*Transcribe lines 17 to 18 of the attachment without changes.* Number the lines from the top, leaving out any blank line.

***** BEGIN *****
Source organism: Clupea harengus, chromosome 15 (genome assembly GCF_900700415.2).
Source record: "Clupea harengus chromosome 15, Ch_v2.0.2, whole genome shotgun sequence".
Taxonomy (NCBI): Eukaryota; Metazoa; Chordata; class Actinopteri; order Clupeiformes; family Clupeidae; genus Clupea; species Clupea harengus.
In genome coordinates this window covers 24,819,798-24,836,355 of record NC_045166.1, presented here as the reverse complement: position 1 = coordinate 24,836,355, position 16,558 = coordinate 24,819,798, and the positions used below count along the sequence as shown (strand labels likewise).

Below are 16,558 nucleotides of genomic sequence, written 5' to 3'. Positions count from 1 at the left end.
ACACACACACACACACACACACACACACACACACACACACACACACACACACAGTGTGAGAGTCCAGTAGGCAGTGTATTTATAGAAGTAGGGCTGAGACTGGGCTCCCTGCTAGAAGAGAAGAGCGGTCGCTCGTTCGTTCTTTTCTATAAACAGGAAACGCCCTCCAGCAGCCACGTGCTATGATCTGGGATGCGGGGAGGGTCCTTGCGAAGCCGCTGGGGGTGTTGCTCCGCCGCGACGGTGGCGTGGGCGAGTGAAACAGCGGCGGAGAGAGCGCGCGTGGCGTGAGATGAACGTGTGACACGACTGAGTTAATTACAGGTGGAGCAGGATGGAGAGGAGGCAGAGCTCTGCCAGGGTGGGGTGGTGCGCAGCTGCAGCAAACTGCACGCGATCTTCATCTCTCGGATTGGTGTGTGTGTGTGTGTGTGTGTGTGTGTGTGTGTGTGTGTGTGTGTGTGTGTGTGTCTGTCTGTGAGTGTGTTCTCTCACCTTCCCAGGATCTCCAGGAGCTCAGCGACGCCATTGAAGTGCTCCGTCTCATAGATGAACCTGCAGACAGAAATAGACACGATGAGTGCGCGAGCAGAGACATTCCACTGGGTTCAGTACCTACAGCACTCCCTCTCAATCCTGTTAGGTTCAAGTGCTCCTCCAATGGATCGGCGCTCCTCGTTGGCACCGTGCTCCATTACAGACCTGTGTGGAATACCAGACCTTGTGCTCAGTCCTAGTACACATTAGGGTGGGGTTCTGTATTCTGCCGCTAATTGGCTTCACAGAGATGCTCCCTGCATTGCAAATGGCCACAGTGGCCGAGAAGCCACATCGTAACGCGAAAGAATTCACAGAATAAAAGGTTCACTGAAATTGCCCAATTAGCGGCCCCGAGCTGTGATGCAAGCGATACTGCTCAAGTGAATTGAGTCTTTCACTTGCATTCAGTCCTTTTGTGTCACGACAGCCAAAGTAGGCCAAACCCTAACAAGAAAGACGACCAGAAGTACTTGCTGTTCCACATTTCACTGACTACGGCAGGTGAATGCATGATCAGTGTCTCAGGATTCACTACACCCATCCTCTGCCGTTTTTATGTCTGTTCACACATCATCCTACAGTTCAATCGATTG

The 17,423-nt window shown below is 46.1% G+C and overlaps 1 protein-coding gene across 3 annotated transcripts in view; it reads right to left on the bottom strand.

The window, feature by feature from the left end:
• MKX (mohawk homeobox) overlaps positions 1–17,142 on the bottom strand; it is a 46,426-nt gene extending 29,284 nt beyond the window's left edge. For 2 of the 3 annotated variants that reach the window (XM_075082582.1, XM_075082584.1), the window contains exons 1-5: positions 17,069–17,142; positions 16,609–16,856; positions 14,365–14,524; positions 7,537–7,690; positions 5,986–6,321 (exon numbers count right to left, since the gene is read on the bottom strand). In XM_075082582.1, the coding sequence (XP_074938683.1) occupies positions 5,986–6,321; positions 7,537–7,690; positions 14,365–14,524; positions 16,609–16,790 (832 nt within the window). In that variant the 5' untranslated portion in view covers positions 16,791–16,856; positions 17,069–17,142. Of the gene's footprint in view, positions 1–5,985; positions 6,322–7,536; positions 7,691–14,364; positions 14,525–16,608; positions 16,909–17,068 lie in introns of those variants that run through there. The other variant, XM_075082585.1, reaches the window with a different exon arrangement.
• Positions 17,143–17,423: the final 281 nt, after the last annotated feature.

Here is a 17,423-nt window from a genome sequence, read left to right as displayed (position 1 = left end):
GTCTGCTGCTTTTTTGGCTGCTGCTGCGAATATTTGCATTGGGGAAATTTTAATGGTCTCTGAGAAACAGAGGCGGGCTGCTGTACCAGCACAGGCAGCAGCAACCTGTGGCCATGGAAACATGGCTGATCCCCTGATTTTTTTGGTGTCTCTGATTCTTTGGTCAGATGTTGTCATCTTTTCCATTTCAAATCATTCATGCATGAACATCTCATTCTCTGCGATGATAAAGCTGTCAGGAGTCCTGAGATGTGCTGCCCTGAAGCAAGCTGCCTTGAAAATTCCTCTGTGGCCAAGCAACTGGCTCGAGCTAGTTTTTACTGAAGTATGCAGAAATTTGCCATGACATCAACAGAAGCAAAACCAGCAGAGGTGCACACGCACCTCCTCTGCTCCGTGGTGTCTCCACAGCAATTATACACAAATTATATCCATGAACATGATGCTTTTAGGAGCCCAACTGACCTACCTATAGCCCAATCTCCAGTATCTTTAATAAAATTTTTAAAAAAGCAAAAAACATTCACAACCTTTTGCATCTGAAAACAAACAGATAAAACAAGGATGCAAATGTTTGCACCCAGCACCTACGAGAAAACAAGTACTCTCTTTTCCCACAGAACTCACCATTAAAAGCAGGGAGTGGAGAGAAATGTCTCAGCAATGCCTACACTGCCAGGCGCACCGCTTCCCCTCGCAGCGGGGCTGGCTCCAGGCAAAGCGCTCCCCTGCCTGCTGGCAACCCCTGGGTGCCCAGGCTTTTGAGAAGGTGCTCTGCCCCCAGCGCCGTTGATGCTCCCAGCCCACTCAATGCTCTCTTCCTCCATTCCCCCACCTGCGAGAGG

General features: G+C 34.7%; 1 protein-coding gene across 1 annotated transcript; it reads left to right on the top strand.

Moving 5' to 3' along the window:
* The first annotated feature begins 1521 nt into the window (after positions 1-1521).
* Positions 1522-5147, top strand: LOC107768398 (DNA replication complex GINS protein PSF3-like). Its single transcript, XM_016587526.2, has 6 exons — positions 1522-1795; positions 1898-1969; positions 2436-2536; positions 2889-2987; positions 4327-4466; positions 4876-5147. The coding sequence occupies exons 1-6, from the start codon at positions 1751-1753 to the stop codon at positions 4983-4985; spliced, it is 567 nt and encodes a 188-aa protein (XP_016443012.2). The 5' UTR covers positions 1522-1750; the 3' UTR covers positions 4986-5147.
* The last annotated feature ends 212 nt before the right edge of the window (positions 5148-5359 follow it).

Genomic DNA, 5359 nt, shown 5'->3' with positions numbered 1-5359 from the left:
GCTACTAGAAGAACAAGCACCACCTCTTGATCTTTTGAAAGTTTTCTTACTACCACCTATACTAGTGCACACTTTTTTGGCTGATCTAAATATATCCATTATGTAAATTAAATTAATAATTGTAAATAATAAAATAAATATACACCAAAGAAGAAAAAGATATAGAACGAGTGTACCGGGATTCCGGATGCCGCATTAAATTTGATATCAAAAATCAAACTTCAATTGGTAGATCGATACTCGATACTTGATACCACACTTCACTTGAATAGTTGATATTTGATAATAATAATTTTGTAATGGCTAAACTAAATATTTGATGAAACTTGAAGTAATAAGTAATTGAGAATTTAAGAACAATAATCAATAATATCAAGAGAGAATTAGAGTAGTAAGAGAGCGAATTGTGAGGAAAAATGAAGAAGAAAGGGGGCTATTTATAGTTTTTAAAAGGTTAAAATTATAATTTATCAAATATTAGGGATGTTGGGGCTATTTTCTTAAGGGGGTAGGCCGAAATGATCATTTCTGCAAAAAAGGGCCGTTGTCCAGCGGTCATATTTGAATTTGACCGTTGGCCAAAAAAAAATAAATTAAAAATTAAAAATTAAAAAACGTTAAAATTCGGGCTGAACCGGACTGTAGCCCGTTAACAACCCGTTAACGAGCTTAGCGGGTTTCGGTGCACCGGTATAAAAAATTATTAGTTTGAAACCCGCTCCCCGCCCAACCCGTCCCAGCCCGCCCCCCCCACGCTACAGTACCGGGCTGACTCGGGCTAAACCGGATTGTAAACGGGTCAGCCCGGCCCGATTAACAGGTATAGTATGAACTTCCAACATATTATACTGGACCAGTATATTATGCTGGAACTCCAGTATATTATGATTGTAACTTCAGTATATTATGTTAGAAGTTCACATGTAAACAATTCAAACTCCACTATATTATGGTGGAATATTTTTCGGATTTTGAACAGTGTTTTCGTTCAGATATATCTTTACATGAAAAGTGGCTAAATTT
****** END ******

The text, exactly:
* The last annotated feature ends 212 nt before the right edge of the window (positions 5148-5359 follow it).

Genomic DNA, 5359 nt, shown 5'->3' with positions numbered 1-5359 from the left: